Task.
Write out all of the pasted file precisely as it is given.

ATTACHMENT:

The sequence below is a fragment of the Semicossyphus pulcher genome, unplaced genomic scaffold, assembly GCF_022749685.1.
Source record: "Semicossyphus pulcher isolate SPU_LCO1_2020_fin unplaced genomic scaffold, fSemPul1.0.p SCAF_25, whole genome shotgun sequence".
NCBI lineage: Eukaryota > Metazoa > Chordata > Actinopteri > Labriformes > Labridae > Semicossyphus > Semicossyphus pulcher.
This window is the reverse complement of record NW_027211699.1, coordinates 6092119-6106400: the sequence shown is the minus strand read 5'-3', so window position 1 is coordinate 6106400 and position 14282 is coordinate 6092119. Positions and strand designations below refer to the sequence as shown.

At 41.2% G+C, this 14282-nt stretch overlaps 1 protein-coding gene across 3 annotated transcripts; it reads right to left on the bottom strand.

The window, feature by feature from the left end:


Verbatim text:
The sequence below is a fragment of the Semicossyphus pulcher genome, unplaced genomic scaffold, assembly GCF_022749685.1.
Source record: "Semicossyphus pulcher isolate SPU_LCO1_2020_fin unplaced genomic scaffold, fSemPul1.0.p SCAF_25, whole genome shotgun sequence".
NCBI lineage: Eukaryota > Metazoa > Chordata > Actinopteri > Labriformes > Labridae > Semicossyphus > Semicossyphus pulcher.
This window is the reverse complement of record NW_027211699.1, coordinates 6092119-6106400: the sequence shown is the minus strand read 5'-3', so window position 1 is coordinate 6106400 and position 14282 is coordinate 6092119. Positions and strand designations below refer to the sequence as shown.

At 41.2% G+C, this 14282-nt stretch overlaps 1 protein-coding gene across 3 annotated transcripts; it reads right to left on the bottom strand.

The window, feature by feature from the left end: